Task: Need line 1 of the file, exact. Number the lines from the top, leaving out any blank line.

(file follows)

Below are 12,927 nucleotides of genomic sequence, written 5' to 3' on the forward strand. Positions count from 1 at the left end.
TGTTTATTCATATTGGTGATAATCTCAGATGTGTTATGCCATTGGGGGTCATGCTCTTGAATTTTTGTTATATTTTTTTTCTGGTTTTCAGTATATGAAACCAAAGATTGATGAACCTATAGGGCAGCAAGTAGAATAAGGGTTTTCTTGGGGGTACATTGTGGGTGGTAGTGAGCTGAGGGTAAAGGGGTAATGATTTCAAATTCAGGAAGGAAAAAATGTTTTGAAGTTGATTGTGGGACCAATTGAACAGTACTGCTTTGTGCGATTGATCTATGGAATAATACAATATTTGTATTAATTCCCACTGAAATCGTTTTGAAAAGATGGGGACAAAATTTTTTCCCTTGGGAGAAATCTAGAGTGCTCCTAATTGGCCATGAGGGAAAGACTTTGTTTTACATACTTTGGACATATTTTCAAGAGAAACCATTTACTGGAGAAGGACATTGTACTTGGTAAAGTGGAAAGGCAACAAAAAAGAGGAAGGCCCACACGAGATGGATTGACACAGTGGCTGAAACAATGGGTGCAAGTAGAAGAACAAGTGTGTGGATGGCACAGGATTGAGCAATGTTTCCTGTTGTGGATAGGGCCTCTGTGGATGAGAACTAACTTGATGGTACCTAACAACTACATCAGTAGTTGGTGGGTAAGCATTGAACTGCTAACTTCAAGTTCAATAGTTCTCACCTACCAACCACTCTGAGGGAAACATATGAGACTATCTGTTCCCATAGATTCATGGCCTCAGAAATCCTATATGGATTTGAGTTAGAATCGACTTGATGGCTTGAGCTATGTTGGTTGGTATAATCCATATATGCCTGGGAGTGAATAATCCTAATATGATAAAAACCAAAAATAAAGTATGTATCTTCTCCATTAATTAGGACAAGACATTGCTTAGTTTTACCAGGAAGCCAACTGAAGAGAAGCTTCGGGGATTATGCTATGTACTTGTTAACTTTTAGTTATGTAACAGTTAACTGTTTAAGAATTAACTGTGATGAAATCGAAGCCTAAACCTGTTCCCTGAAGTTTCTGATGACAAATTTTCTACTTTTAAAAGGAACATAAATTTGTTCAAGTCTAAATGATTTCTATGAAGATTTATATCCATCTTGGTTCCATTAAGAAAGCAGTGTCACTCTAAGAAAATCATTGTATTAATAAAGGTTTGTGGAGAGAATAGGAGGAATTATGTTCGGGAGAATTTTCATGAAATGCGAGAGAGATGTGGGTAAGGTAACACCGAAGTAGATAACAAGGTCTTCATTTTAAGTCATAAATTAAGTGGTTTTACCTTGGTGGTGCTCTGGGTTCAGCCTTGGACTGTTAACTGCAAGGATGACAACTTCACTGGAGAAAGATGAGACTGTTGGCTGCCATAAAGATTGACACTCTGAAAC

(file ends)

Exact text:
Below are 12,927 nucleotides of genomic sequence, written 5' to 3' on the forward strand. Positions count from 1 at the left end.